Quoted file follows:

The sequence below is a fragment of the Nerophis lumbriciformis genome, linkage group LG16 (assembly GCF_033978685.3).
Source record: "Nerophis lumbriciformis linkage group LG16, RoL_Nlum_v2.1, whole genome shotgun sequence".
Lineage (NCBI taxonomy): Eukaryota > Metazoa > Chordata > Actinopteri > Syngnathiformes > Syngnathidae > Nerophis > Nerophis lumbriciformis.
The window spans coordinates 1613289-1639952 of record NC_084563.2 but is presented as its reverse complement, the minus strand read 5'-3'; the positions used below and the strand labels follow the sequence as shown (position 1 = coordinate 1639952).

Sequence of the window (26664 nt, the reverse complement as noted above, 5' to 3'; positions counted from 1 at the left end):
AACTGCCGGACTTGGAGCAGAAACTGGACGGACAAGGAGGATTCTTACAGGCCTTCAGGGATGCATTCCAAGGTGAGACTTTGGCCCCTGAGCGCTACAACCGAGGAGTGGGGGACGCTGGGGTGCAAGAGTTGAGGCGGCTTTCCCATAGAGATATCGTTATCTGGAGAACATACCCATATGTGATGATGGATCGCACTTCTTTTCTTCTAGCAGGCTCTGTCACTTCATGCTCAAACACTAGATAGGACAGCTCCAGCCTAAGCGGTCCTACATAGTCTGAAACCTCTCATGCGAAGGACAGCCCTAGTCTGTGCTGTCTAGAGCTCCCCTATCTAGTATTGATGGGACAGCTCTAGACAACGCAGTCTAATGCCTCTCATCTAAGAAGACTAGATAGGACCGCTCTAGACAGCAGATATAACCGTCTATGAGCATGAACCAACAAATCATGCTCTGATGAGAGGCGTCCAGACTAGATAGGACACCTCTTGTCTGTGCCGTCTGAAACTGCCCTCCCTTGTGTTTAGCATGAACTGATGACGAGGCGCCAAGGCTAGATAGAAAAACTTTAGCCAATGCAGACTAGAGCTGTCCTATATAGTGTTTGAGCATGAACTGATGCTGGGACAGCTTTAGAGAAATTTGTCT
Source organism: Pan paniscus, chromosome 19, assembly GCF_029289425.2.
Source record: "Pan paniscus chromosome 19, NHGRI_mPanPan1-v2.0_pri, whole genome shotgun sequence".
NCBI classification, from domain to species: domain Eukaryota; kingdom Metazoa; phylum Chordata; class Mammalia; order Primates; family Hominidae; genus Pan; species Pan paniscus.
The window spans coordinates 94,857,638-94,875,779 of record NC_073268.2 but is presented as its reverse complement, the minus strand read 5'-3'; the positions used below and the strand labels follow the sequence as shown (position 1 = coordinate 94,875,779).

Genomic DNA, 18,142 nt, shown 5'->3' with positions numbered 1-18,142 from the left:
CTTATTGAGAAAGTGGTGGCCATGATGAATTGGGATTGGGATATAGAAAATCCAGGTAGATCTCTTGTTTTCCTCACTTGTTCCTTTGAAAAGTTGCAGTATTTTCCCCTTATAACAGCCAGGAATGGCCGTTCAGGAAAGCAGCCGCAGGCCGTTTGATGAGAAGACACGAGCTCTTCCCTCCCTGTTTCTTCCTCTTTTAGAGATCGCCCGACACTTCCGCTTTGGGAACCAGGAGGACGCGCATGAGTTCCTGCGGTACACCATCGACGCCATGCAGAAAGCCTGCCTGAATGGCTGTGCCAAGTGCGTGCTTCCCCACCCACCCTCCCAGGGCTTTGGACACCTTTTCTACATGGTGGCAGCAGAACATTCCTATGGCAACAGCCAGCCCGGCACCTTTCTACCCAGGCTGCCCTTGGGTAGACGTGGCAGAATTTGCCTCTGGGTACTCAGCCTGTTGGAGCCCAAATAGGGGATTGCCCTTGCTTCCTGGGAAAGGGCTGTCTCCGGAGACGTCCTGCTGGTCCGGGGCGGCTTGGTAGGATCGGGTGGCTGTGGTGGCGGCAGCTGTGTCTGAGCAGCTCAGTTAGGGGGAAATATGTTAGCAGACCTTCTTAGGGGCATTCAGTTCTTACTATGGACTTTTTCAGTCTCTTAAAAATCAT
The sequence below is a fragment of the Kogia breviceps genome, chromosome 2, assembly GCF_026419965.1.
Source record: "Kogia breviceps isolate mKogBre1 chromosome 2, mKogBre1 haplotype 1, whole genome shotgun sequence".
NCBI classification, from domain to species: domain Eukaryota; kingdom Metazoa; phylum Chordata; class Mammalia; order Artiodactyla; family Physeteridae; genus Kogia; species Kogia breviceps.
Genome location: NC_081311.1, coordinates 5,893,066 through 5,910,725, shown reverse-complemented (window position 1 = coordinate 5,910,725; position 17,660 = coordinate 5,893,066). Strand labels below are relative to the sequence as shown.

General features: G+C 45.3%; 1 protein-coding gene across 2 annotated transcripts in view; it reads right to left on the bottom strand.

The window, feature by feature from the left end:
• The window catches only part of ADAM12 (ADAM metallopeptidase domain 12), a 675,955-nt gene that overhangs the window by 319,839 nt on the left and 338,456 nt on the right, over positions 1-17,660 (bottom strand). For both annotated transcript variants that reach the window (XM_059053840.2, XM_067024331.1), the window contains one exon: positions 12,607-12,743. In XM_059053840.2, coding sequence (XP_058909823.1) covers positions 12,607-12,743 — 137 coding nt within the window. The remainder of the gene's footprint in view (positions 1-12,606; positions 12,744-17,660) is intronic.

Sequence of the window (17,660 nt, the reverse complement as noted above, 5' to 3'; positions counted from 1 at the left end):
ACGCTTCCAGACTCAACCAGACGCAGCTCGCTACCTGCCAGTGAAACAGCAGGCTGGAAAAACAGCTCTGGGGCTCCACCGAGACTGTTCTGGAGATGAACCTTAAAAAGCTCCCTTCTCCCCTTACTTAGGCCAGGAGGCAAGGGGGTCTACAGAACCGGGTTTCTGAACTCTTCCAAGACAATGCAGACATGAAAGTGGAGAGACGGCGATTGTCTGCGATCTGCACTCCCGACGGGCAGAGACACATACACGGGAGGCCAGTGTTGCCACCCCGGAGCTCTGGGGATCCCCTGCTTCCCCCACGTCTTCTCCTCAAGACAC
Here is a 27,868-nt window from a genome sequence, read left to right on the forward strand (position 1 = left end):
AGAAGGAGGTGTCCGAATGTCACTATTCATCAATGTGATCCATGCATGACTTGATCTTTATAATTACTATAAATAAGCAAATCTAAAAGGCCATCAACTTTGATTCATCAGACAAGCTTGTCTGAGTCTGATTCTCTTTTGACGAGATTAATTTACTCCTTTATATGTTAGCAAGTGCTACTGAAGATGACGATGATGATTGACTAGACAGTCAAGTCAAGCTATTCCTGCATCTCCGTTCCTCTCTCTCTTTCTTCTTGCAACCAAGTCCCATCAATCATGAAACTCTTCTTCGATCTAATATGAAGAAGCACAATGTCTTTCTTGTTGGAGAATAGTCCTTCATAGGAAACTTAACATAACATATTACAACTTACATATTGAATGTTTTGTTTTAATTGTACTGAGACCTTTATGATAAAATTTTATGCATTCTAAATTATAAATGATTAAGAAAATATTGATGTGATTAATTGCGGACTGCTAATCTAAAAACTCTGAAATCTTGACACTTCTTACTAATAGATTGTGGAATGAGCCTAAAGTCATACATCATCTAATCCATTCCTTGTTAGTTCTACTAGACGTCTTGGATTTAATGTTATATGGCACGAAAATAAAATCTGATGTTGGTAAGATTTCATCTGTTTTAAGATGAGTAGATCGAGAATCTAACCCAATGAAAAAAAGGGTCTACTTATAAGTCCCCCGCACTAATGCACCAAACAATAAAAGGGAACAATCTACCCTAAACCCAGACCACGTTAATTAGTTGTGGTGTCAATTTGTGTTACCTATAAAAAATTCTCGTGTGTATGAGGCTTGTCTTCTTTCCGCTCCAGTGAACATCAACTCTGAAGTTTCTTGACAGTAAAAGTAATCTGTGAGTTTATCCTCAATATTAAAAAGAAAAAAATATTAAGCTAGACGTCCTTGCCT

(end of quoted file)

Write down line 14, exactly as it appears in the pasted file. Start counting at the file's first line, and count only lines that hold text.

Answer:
Source record: "Kogia breviceps isolate mKogBre1 chromosome 2, mKogBre1 haplotype 1, whole genome shotgun sequence".